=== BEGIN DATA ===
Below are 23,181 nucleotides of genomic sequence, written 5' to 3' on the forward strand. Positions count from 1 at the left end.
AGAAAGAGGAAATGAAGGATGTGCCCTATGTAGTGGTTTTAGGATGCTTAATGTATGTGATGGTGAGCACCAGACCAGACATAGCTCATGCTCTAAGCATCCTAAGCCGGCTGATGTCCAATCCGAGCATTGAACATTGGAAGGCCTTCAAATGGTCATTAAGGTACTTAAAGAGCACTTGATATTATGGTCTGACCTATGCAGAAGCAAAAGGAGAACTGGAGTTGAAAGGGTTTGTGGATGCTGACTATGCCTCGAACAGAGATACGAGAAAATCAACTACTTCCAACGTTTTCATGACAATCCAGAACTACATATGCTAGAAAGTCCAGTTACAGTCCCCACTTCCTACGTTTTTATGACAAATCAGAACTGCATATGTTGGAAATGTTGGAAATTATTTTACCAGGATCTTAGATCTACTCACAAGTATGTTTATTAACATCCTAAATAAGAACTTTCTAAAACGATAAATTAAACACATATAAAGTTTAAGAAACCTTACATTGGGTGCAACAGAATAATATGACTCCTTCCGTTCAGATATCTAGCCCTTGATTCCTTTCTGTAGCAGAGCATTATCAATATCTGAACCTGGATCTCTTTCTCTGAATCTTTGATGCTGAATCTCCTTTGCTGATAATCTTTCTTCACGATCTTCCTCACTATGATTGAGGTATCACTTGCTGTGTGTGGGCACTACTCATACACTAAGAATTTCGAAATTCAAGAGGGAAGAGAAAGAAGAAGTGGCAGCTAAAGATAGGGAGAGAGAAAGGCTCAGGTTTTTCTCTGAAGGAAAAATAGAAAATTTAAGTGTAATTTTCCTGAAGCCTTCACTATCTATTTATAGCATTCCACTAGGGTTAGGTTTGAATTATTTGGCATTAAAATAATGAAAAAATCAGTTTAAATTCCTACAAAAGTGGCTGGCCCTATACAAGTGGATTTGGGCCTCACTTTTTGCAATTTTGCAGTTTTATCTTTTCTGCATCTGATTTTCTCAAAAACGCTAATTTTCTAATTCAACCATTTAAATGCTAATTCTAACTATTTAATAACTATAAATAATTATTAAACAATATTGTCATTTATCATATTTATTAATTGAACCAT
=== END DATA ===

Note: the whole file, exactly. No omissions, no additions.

Below are 23,181 nucleotides of genomic sequence, written 5' to 3' on the forward strand. Positions count from 1 at the left end.
AGAAAGAGGAAATGAAGGATGTGCCCTATGTAGTGGTTTTAGGATGCTTAATGTATGTGATGGTGAGCACCAGACCAGACATAGCTCATGCTCTAAGCATCCTAAGCCGGCTGATGTCCAATCCGAGCATTGAACATTGGAAGGCCTTCAAATGGTCATTAAGGTACTTAAAGAGCACTTGATATTATGGTCTGACCTATGCAGAAGCAAAAGGAGAACTGGAGTTGAAAGGGTTTGTGGATGCTGACTATGCCTCGAACAGAGATACGAGAAAATCAACTACTTCCAACGTTTTCATGACAATCCAGAACTACATATGCTAGAAAGTCCAGTTACAGTCCCCACTTCCTACGTTTTTATGACAAATCAGAACTGCATATGTTGGAAATGTTGGAAATTATTTTACCAGGATCTTAGATCTACTCACAAGTATGTTTATTAACATCCTAAATAAGAACTTTCTAAAACGATAAATTAAACACATATAAAGTTTAAGAAACCTTACATTGGGTGCAACAGAATAATATGACTCCTTCCGTTCAGATATCTAGCCCTTGATTCCTTTCTGTAGCAGAGCATTATCAATATCTGAACCTGGATCTCTTTCTCTGAATCTTTGATGCTGAATCTCCTTTGCTGATAATCTTTCTTCACGATCTTCCTCACTATGATTGAGGTATCACTTGCTGTGTGTGGGCACTACTCATACACTAAGAATTTCGAAATTCAAGAGGGAAGAGAAAGAAGAAGTGGCAGCTAAAGATAGGGAGAGAGAAAGGCTCAGGTTTTTCTCTGAAGGAAAAATAGAAAATTTAAGTGTAATTTTCCTGAAGCCTTCACTATCTATTTATAGCATTCCACTAGGGTTAGGTTTGAATTATTTGGCATTAAAATAATGAAAAAATCAGTTTAAATTCCTACAAAAGTGGCTGGCCCTATACAAGTGGATTTGGGCCTCACTTTTTGCAATTTTGCAGTTTTATCTTTTCTGCATCTGATTTTCTCAAAAACGCTAATTTTCTAATTCAACCATTTAAATGCTAATTCTAACTATTTAATAACTATAAATAATTATTAAACAATATTGTCATTTATCATATTTATTAATTGAACCAT